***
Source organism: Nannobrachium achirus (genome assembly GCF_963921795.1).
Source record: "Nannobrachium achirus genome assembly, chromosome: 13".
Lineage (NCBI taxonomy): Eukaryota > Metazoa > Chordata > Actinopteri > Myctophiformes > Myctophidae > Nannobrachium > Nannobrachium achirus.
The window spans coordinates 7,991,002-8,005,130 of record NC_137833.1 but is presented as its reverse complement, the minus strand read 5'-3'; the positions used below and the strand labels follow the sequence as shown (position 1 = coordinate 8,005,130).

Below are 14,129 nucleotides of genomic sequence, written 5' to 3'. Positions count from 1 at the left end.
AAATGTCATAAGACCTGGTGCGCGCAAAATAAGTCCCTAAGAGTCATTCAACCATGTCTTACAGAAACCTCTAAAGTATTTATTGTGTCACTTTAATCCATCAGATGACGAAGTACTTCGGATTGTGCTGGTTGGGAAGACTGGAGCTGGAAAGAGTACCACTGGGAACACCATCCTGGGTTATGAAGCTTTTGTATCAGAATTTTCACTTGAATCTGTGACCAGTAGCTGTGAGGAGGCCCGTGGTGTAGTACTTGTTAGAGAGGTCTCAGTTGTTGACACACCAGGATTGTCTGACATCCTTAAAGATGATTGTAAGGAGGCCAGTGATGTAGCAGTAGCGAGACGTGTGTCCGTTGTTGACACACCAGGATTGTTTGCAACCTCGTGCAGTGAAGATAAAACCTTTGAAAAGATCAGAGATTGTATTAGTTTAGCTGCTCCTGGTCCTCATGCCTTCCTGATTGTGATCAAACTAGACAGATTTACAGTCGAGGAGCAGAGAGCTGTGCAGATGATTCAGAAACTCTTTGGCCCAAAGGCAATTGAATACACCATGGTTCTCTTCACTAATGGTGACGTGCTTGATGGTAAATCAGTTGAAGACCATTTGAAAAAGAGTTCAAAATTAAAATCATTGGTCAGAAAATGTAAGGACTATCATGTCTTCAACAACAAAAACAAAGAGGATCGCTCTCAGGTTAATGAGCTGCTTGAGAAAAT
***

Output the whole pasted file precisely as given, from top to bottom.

Source organism: Nannobrachium achirus (genome assembly GCF_963921795.1).
Source record: "Nannobrachium achirus genome assembly, chromosome: 13".
Lineage (NCBI taxonomy): Eukaryota > Metazoa > Chordata > Actinopteri > Myctophiformes > Myctophidae > Nannobrachium > Nannobrachium achirus.
The window spans coordinates 7,991,002-8,005,130 of record NC_137833.1 but is presented as its reverse complement, the minus strand read 5'-3'; the positions used below and the strand labels follow the sequence as shown (position 1 = coordinate 8,005,130).

Below are 14,129 nucleotides of genomic sequence, written 5' to 3'. Positions count from 1 at the left end.
AAATGTCATAAGACCTGGTGCGCGCAAAATAAGTCCCTAAGAGTCATTCAACCATGTCTTACAGAAACCTCTAAAGTATTTATTGTGTCACTTTAATCCATCAGATGACGAAGTACTTCGGATTGTGCTGGTTGGGAAGACTGGAGCTGGAAAGAGTACCACTGGGAACACCATCCTGGGTTATGAAGCTTTTGTATCAGAATTTTCACTTGAATCTGTGACCAGTAGCTGTGAGGAGGCCCGTGGTGTAGTACTTGTTAGAGAGGTCTCAGTTGTTGACACACCAGGATTGTCTGACATCCTTAAAGATGATTGTAAGGAGGCCAGTGATGTAGCAGTAGCGAGACGTGTGTCCGTTGTTGACACACCAGGATTGTTTGCAACCTCGTGCAGTGAAGATAAAACCTTTGAAAAGATCAGAGATTGTATTAGTTTAGCTGCTCCTGGTCCTCATGCCTTCCTGATTGTGATCAAACTAGACAGATTTACAGTCGAGGAGCAGAGAGCTGTGCAGATGATTCAGAAACTCTTTGGCCCAAAGGCAATTGAATACACCATGGTTCTCTTCACTAATGGTGACGTGCTTGATGGTAAATCAGTTGAAGACCATTTGAAAAAGAGTTCAAAATTAAAATCATTGGTCAGAAAATGTAAGGACTATCATGTCTTCAACAACAAAAACAAAGAGGATCGCTCTCAGGTTAATGAGCTGCTTGAGAAAAT